Many thanks. Cool
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Sun Jun 29, 2008 3:52 pm PostPost subject:
lostcauses
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"But it is not "like poles facing" is it. It is not a single north pole facing a single north pole. If it were that would indeed be unstable.

It is a single north pole facing two north poles which are spaced apart from each other and that is metastable for the reasons I gave.

Obviously I am taking the rotor as relatively fixed and the stator as relatively free which they are in view of the differences in their rotational inertias."

Is not a position of were it will happen with this device.

Strongest points are closest pole to pole position. Since we have the start up spin, were the normal direction of travel would be the GW. We stop an item from that direction and force it to spin agaist the normal Gw action to an AGW action.

What happens? lets just say it does get to the NNN or SSS position, what is going to happen.

1; a the momentum of both rotor and the push against the stator due to the opposing poles , depending on were it came into this position: Assume for a time it is coming to the center of NNN ect. The stator being a free action device will tend to push to the furthest point away from the pole, remember the direction it is already in motion! Woops as soon as it gets to that far pole position the unlike pole enters the field, It is now in an attraction mode. A pull to position. The device in motion will rarely if ever make the center position you described in the NNN or SSS position. You might observe such in the chaos of a start up, but not wile it is in sync.

In the sync position, the idler will encounter a like pole to pole position After it breaks from a unlike pole pull, it hits this point and causes a push to the stator to flip it to a position of pull against.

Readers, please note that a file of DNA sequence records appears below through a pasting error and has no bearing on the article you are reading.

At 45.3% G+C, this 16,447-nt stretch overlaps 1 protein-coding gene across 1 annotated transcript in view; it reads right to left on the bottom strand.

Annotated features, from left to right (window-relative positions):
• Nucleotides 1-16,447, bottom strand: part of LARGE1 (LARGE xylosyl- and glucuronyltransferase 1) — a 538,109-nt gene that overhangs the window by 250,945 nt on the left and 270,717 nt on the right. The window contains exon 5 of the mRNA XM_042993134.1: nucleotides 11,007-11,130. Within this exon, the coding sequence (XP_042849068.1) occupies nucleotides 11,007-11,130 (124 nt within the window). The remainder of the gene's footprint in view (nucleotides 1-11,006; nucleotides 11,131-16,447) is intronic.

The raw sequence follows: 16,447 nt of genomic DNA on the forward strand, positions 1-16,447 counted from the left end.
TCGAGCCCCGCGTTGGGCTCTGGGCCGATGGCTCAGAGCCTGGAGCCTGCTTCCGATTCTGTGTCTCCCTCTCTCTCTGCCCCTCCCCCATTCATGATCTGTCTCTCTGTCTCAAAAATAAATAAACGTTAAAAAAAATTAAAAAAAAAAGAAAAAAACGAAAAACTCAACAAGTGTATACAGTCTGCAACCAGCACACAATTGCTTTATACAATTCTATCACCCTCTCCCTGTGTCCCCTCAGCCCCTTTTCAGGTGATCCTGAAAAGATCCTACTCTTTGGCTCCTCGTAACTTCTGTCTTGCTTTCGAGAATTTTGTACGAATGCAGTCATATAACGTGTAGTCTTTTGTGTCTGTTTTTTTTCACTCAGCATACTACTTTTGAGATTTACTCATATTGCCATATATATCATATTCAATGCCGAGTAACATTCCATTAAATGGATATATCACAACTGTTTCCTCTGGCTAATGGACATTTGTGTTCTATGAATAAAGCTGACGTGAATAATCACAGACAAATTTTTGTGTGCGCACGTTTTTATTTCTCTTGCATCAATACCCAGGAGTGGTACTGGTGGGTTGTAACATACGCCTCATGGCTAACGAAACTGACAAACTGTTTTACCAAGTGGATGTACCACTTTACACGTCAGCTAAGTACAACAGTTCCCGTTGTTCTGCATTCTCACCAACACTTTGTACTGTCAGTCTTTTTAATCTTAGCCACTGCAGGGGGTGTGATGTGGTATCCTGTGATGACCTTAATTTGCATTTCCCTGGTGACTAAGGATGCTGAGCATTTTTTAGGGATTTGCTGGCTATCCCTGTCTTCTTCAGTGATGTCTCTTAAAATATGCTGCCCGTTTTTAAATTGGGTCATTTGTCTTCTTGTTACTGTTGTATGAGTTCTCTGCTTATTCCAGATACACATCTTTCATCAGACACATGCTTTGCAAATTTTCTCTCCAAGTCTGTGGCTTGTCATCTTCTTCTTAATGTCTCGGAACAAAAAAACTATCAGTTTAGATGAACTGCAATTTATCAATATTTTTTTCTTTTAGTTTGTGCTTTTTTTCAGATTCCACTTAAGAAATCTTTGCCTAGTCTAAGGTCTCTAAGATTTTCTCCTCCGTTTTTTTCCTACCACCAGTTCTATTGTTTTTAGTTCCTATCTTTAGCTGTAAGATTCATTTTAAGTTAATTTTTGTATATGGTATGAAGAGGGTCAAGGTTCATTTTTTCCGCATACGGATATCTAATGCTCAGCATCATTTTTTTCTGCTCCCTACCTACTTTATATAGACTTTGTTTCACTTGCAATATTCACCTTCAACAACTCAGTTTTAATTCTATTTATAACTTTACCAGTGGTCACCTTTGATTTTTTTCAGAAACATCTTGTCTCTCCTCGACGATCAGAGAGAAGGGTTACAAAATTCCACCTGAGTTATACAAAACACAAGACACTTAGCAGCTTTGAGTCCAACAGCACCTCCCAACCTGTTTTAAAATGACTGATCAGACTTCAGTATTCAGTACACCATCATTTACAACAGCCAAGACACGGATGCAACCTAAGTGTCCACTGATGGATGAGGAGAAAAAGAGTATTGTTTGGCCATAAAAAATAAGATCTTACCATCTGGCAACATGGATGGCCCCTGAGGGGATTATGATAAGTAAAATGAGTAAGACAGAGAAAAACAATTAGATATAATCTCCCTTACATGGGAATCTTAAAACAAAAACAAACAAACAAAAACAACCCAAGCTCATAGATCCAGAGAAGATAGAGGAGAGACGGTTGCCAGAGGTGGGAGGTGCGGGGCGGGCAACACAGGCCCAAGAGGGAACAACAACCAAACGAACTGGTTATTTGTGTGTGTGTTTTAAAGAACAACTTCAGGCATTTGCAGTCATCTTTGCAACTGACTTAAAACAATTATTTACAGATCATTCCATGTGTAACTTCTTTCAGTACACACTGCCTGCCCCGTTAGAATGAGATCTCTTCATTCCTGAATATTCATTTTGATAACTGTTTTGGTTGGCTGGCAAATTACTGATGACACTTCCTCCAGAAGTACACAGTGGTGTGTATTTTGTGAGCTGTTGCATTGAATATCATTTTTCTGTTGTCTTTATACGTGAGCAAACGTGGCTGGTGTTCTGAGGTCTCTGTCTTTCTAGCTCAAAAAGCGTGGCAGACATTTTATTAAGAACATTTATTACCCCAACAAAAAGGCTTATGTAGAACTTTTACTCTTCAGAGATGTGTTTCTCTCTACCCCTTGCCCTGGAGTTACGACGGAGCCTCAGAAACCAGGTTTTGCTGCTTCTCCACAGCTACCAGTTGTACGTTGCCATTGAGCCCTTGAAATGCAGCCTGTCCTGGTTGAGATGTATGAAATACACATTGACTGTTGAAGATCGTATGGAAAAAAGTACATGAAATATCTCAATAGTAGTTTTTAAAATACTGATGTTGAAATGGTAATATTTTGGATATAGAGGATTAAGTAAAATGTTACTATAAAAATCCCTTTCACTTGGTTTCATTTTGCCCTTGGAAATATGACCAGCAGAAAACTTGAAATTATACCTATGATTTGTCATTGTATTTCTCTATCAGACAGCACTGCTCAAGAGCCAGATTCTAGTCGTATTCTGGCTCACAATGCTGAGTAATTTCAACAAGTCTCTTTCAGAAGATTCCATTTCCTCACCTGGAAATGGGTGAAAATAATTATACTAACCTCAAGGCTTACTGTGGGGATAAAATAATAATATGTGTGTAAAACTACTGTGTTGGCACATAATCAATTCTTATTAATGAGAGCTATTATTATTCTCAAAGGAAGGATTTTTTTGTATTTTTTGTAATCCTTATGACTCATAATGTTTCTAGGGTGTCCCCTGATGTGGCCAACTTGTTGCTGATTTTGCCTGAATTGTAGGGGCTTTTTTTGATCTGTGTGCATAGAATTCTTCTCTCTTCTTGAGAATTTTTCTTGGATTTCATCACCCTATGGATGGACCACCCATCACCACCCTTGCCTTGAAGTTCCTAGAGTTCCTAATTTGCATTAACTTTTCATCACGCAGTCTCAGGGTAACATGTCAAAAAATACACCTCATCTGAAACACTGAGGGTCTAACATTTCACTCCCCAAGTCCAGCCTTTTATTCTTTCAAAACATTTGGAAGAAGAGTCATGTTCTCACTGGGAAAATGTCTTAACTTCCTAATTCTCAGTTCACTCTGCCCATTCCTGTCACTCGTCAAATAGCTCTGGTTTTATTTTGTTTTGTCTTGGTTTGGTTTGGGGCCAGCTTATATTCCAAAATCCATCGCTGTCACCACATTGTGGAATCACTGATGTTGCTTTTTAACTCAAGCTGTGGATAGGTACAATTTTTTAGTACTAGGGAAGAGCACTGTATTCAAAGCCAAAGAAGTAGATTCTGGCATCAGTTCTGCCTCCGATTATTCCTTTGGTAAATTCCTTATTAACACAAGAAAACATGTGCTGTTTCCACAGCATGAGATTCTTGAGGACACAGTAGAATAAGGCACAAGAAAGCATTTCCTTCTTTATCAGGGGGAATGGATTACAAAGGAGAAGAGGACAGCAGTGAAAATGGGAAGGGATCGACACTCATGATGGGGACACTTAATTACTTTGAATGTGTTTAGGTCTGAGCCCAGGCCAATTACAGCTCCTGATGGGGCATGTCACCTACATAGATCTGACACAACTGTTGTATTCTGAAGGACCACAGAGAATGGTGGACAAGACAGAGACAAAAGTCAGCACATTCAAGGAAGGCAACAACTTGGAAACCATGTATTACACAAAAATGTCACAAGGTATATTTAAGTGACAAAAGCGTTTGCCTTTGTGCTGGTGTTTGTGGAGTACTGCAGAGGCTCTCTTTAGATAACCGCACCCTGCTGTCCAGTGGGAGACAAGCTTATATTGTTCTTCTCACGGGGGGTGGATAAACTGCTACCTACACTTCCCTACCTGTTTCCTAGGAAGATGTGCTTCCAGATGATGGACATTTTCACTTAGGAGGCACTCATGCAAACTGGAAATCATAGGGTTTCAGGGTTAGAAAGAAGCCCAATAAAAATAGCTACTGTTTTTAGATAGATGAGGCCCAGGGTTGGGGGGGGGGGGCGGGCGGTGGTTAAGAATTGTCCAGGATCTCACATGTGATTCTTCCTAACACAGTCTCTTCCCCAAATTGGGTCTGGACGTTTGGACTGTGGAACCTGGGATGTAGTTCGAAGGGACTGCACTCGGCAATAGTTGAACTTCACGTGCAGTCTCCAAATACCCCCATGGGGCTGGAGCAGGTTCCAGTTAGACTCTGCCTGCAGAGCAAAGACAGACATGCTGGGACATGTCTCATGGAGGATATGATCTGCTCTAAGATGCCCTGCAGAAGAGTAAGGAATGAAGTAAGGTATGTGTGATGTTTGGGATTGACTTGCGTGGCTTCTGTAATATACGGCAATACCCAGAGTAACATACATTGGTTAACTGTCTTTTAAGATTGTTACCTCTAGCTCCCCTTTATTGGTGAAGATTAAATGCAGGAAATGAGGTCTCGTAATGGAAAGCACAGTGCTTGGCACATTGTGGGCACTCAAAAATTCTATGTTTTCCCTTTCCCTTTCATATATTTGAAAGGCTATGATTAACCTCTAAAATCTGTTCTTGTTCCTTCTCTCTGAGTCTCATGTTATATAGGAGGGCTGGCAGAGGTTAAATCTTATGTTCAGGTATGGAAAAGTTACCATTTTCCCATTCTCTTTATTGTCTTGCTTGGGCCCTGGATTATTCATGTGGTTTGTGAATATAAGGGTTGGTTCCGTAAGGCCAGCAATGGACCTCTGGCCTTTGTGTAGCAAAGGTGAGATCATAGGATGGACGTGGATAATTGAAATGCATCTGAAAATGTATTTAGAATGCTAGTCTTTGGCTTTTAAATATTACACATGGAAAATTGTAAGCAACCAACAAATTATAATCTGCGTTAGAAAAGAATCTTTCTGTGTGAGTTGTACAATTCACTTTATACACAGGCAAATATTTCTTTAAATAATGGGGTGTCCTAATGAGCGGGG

In Al's device this is a smooth action on the rotor to an almost even revolution. Note: a small variation can be seen in the rotor momentum from the HSf vids.
Note 2: with out some thing controlling the timing of the rotor here the stator would just try and catch up causing a situation of not enough gain to cause a velocity change in the rotor. The stator would also slow due to the pull against.
In other words AGW by itself will not cause enough gain to see a speed up effect we see in Al,s device.


So by remembering that the stator is free other than the magnetic coupling and both rotor and stator are in motion: the NNN and SSS position you have show is unlikely or rare position to find itself in.
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Sun Jun 29, 2008 5:24 pm PostPost subject:
alsetalokin
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@lc
No, I don't know the name of the book, nor can I recall Nikolayev's first name or patronymic. I think Marinov talks about him in "the thorny way of truth"...I'll have to see if I can find it in there somewhere, but it's like getting lost in Little Red Riding Hood's forest, when you open those texts.

@MAD
I'll see what i can do--check back in a few hours...

@Frank
It is almost certain that the cylindrical, diametrically-polarized magnets we are using for the stators will behave somewhat differently, under the wild conditions encountered when whizzing about, than the simpler bar magnets that you are evidently using in your mental models.
Maybe.
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Mon Jun 30, 2008 4:43 am PostPost subject:
Frank
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alsetalokin wrote:


@Frank
It is almost certain that the cylindrical, diametrically-polarized magnets we are using for the stators will behave somewhat differently, under the wild conditions encountered when whizzing about, than the simpler bar magnets that you are evidently using in your mental models.
Maybe.


I couldn't agree more. I am merely exploring theoretical boundary conditions which are inherently interesting. Very Happy